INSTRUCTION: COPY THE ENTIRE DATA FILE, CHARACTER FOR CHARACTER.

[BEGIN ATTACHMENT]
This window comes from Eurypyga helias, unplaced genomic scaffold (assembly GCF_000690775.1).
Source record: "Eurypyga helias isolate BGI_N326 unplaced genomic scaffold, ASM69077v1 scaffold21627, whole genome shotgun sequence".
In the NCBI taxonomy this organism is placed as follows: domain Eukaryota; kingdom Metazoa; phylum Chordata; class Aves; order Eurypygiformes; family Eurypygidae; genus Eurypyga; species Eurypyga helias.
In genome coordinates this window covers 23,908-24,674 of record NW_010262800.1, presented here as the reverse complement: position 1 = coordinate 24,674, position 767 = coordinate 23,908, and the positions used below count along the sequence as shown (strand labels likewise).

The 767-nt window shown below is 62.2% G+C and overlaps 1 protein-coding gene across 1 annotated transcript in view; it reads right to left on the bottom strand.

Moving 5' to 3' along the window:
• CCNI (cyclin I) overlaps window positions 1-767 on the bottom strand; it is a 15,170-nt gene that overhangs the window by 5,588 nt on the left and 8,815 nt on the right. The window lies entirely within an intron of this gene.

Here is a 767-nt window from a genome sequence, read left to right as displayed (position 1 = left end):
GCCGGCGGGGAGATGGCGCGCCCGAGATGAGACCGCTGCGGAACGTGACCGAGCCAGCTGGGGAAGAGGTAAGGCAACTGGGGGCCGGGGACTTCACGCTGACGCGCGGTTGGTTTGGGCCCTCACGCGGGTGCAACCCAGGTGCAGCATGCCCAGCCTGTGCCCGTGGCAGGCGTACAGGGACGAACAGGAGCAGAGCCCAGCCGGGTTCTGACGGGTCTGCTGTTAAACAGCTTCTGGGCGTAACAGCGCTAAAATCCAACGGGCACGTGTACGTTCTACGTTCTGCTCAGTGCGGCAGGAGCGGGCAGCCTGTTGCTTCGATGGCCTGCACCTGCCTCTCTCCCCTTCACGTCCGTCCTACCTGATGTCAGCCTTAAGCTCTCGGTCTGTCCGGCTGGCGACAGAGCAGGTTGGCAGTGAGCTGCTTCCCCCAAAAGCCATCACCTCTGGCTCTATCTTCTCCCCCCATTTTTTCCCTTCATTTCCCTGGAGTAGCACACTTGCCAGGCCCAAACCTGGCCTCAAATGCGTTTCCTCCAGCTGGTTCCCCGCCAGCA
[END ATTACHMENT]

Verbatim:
This window comes from Eurypyga helias, unplaced genomic scaffold (assembly GCF_000690775.1).
Source record: "Eurypyga helias isolate BGI_N326 unplaced genomic scaffold, ASM69077v1 scaffold21627, whole genome shotgun sequence".
In the NCBI taxonomy this organism is placed as follows: domain Eukaryota; kingdom Metazoa; phylum Chordata; class Aves; order Eurypygiformes; family Eurypygidae; genus Eurypyga; species Eurypyga helias.
In genome coordinates this window covers 23,908-24,674 of record NW_010262800.1, presented here as the reverse complement: position 1 = coordinate 24,674, position 767 = coordinate 23,908, and the positions used below count along the sequence as shown (strand labels likewise).

The 767-nt window shown below is 62.2% G+C and overlaps 1 protein-coding gene across 1 annotated transcript in view; it reads right to left on the bottom strand.

Moving 5' to 3' along the window:
• CCNI (cyclin I) overlaps window positions 1-767 on the bottom strand; it is a 15,170-nt gene that overhangs the window by 5,588 nt on the left and 8,815 nt on the right. The window lies entirely within an intron of this gene.

Here is a 767-nt window from a genome sequence, read left to right as displayed (position 1 = left end):
GCCGGCGGGGAGATGGCGCGCCCGAGATGAGACCGCTGCGGAACGTGACCGAGCCAGCTGGGGAAGAGGTAAGGCAACTGGGGGCCGGGGACTTCACGCTGACGCGCGGTTGGTTTGGGCCCTCACGCGGGTGCAACCCAGGTGCAGCATGCCCAGCCTGTGCCCGTGGCAGGCGTACAGGGACGAACAGGAGCAGAGCCCAGCCGGGTTCTGACGGGTCTGCTGTTAAACAGCTTCTGGGCGTAACAGCGCTAAAATCCAACGGGCACGTGTACGTTCTACGTTCTGCTCAGTGCGGCAGGAGCGGGCAGCCTGTTGCTTCGATGGCCTGCACCTGCCTCTCTCCCCTTCACGTCCGTCCTACCTGATGTCAGCCTTAAGCTCTCGGTCTGTCCGGCTGGCGACAGAGCAGGTTGGCAGTGAGCTGCTTCCCCCAAAAGCCATCACCTCTGGCTCTATCTTCTCCCCCCATTTTTTCCCTTCATTTCCCTGGAGTAGCACACTTGCCAGGCCCAAACCTGGCCTCAAATGCGTTTCCTCCAGCTGGTTCCCCGCCAGCA